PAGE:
Steve Wilson Fellowship
An SDM resident will be honored with a fellowship title in the name of late pioneer Steve Wilson. The Scientific Delirium Madness program is made possible through the generous gift from artist Sonia Sheridan in memory of Mr. Wilson. We would like to share the following tribute to Mr. Wilson written by Sonia Sheridan.
Steve Wilson’s house sat perched on the top of a steep downtown San Francisco hill. The porch at the back of the house faced down upon the nearest houses below, stacked all the way down, house upon house to the bottom of the hill. This is a visual metaphor for how I finally understood Steve Wilson as artist and scholar.
Steve scanned the present communication systems that, with accelerating speed, were moving into the future. Sometime in the 1970s, Steve Wilson was one of the many searchers who showed up in my Generative System lab at the School of the Art Institute of Chicago (SAIC). Each was searching for a place that would allow for the pursuit of a personal dream. Each was about to make a vital contribution to the communication revolution.
Steve Wilson was to lay out the patterns of the emerging art/science/technology communication systems through his publications, personal artwork, and education. Among the others were composer John Dunn, who in his California company, Time Arts, would produce EASEL, the first graphic/video software for the PC. Greg Gundlach would obtain five U.S. patents for 3D photography. Martha Loving Orgain would bring color therapy from Amsterdam to education and medicine. Holly Pedlosky would introduce Generative Systems to Radcliff’s women’s program and also to Italy. Marisa Gonzalez would introduce Generative Systems to her homeland, Spain.
All of the Generative Systems students benefitted from a regular stream of scientists and technologists from 3M, Xerox, Apeco, and the Society for Photographic Scientists and Engineers. Leaders of the major, latest imaging systems were available to us on a regular basis. In 1976, by using a National Endowment for the Arts grant, I spent the year in my assigned lab at 3M Central Research. While I was away from SAIC I was able to hire Rudy Guzik, the physicist from Apeco and the person who had been working with us at the invitation of our first Generative Systems graduate student, Craig Goldwyn, wine critic for the Chicago Tribune.
Among the major artists who worked with us were Stan Vanderbeek, Les Levine, and Jack Burnham. Joseph Needham, the British biologist, turned sinologist, let Generative Systems graduate student John Mabey tape Needham’s unique talk, which is housed in the Fondation Langlois in Montreal. It was in this environment that Steve Wilson was very at home.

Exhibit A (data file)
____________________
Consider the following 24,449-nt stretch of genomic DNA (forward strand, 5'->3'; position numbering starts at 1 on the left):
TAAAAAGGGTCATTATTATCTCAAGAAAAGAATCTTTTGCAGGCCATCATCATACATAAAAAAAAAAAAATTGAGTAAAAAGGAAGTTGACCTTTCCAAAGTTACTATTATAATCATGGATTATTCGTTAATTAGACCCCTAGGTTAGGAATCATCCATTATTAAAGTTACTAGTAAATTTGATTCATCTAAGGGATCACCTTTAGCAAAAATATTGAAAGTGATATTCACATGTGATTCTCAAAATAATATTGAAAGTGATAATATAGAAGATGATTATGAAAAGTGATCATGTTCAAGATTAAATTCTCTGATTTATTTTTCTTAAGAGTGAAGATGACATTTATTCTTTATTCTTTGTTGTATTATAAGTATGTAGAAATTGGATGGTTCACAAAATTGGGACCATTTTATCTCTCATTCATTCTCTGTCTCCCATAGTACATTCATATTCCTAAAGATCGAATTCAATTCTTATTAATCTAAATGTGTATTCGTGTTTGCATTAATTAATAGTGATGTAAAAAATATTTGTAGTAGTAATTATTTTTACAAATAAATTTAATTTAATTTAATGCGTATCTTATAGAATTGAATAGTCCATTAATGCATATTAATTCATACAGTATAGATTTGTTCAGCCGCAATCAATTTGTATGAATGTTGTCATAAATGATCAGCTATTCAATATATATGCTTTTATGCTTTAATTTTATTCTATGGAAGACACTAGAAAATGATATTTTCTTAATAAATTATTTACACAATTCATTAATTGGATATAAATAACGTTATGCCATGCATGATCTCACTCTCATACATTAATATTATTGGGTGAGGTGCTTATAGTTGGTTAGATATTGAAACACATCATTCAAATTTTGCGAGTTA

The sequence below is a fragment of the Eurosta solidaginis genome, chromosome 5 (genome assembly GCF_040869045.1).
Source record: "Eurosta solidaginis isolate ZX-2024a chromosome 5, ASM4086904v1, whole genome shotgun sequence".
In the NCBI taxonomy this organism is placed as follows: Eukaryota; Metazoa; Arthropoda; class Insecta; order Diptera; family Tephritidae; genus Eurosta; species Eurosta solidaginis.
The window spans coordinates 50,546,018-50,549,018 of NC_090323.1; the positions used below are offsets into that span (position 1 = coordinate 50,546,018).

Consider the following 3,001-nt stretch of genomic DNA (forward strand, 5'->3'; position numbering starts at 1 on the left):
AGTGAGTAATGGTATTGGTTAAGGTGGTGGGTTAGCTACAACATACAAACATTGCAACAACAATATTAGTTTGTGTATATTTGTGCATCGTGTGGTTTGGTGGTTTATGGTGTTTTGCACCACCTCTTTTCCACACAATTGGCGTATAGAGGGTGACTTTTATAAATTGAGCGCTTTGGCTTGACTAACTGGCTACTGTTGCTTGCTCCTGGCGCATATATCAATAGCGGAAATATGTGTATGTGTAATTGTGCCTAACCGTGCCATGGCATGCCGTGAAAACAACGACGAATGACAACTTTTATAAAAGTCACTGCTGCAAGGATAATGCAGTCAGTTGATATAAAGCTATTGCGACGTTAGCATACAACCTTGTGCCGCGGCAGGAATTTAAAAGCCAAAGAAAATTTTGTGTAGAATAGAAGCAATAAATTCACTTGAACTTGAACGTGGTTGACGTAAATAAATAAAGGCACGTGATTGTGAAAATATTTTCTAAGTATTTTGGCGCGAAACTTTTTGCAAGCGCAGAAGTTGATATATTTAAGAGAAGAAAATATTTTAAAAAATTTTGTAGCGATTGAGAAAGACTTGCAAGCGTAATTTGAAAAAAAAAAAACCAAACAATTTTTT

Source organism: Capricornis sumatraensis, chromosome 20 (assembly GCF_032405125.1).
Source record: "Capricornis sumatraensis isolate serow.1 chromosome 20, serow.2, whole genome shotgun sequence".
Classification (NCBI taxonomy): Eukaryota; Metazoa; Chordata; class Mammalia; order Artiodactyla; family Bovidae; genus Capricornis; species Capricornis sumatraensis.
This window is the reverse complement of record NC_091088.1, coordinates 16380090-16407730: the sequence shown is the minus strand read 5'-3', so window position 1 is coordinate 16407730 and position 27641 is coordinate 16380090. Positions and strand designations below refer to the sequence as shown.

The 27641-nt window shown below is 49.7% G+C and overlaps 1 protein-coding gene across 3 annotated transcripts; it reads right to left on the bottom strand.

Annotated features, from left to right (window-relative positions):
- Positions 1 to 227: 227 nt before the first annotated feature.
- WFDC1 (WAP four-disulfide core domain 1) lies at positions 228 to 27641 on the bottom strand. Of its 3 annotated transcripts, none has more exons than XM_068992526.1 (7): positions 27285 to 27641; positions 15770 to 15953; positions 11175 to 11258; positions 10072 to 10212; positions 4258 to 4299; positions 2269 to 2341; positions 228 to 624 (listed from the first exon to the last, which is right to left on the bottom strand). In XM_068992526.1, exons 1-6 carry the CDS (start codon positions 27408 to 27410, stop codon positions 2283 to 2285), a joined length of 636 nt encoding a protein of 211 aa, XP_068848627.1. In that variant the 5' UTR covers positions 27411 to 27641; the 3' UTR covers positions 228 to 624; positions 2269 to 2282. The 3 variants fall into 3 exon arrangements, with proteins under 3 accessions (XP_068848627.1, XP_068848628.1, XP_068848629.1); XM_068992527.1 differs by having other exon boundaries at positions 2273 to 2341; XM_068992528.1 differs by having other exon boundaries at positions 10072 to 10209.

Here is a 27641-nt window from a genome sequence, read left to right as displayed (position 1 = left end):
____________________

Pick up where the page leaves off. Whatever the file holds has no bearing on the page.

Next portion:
From the day that I first met Steve, to his graduation from the SAIC graduate program, to his teaching position at San Francisco State University, I recognized that he was a major searcher, who had decided that an Art Institute might provide the further knowledge that he needed to add to his University of Chicago academic education. Much like his house on the steep San Francisco hill that looked down upon the stacked variety of houses below, Steve was searching from the top floor of the school, where painting was taught, on down to the bottom floor, where Generative Systems thrived among the time arts areas of electronics, video, and performance. In fact, Steve moved throughout the various educational and administrative areas by both learnings and assisting in diverse ways. He was always welcome, for he was more mature than most students, witty, and open to new ideas.
One of Steve Wilson’s books provides an organized, lengthy list of the emerging fields of art, science, technology, and society. One can well understand what Steve did for my spirit when he recognized that Generative Systems was my attempt at dealing with an ever more rapid acceleration of technology. Speed was changing our perception of the very nature of Time. Thus Steve had listed me alone under the group labeled TIME. Steve was a highly creative person, open to new paradigms and eager to share his knowledge and wit.
It would not be long before Steve Wilson would come to the rescue of our one major art, science, technology source, Leonardo. Leonardo was in trouble when Maxwell, Leonardo’s financial backer, met an unusual death by disappearing off a yacht into the ocean. What would happen to Leonardo? It was Steve Wilson, who managed to move Leonardo, that most essential journal, to San Francisco. With this action, he had become a hero to me. Leonardo was the only art journal that interested me. Although I was primarily an artist, it was science that provided me with some vision of where we were evolving as humans. As I followed Steve Wilson’s work, it became apparent that he would do something important with his creative art works, teaching, and writings. In the process, Steve, in this robotic era, showed by example what it is to be human in this rapidly accelerating technological era. Steve Wilson deserves our thanks for saving the pioneer journal of art, science, and technology—Leonardo. I only wish that he had many more years in that little house on the San Francisco hill.
It is my great honor to recommend a grant in Steve Wilson’s name for the 2017 Scientific Delirium Madness Art/Science Djerassi Resident Artists Program. It is a grant that I hope will do justice to his belief that artists and scientists working together will enrich the creativity in each field. Thank you, Roger Malina, for suggesting this appropriate program.